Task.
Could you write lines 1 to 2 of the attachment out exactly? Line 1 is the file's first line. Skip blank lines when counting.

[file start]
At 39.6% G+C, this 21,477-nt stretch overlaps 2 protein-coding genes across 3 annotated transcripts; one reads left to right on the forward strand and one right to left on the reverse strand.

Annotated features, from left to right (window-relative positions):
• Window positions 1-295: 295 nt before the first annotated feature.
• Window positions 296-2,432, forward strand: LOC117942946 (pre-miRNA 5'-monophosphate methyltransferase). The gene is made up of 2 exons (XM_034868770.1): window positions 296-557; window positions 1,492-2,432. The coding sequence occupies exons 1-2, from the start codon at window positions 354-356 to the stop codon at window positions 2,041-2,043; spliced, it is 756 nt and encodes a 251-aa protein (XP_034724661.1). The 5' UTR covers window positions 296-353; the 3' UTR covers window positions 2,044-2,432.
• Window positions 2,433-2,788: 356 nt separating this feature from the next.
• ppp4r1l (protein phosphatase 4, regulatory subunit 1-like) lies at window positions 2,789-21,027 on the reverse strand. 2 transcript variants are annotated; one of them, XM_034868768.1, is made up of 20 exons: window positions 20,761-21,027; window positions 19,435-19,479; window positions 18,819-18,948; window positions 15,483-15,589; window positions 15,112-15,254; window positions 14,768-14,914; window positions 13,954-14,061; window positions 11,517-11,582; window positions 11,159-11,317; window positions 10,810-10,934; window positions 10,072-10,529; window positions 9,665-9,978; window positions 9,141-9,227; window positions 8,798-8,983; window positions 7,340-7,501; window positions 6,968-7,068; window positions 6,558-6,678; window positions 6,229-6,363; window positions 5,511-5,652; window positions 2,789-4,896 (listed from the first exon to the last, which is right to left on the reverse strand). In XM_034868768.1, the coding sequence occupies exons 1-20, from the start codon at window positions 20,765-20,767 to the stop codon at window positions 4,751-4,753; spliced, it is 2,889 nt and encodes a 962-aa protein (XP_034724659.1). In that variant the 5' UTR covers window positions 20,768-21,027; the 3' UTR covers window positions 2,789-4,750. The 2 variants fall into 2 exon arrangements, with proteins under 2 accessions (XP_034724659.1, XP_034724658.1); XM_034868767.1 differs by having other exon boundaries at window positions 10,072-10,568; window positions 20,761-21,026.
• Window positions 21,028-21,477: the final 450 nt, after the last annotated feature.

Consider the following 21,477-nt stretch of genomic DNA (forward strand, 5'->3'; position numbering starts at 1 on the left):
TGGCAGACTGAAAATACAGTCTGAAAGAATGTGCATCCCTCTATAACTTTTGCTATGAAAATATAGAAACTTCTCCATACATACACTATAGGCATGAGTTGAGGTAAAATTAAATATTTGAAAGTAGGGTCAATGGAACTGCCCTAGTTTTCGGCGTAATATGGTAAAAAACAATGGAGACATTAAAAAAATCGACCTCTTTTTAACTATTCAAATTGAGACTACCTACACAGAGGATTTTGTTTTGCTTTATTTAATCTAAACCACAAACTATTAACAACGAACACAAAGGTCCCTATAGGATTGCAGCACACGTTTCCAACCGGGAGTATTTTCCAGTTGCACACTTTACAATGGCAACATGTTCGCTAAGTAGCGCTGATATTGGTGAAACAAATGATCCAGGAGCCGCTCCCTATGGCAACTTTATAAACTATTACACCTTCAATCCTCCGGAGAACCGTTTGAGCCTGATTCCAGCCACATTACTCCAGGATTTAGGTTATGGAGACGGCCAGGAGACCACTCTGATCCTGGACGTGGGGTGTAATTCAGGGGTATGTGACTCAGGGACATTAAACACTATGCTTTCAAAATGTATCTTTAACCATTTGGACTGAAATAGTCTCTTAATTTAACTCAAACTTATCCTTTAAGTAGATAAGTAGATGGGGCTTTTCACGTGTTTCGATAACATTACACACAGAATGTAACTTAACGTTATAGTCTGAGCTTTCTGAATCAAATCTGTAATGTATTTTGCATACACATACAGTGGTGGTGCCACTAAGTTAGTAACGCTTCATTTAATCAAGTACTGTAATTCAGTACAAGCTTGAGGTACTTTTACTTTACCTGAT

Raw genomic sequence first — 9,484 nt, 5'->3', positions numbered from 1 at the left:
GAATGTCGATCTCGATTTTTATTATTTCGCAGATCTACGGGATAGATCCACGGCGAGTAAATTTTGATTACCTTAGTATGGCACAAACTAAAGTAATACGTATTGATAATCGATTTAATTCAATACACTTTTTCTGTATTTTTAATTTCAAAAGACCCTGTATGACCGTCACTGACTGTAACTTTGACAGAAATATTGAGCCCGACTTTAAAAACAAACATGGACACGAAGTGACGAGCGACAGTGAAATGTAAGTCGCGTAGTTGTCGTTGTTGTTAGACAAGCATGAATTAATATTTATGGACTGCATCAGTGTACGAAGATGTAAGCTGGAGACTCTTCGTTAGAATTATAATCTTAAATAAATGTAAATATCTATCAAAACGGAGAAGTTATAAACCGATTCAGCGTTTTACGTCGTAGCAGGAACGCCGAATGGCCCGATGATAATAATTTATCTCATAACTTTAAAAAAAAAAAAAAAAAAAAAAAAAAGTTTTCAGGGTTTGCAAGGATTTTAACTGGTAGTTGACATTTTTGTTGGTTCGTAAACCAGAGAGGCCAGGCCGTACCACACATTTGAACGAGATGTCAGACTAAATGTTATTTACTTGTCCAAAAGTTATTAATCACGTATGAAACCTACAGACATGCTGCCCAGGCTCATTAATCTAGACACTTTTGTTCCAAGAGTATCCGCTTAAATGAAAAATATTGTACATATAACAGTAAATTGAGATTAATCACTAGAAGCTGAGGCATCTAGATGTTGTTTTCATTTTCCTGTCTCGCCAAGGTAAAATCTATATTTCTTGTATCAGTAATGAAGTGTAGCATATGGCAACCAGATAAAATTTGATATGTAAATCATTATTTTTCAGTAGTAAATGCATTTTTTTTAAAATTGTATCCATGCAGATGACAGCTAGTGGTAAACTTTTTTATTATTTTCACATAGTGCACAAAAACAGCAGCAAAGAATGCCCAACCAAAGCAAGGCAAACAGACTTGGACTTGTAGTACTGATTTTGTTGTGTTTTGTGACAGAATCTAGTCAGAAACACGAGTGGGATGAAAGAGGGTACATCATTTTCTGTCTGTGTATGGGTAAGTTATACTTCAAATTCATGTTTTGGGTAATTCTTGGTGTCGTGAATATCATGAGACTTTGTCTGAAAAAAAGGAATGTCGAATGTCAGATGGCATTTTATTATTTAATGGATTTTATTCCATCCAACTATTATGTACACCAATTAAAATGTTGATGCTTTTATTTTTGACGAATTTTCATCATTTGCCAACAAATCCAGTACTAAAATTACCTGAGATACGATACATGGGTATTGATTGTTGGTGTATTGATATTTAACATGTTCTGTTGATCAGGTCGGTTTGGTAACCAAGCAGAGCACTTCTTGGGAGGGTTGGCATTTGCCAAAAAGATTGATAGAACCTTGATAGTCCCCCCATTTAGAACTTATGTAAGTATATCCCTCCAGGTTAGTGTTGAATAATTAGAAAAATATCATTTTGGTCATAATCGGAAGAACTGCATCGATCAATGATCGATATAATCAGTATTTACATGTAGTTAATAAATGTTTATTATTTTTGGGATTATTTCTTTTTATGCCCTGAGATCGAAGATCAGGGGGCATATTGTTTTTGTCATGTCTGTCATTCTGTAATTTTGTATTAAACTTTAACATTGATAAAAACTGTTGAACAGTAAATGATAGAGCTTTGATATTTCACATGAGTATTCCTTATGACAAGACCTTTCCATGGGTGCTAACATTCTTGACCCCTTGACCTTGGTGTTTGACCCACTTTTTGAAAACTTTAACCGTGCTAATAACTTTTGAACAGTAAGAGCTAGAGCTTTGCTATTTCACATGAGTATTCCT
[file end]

At 39.6% G+C, this 21,477-nt stretch overlaps 2 protein-coding genes across 3 annotated transcripts; one reads left to right on the forward strand and one right to left on the reverse strand.

Annotated features, from left to right (window-relative positions):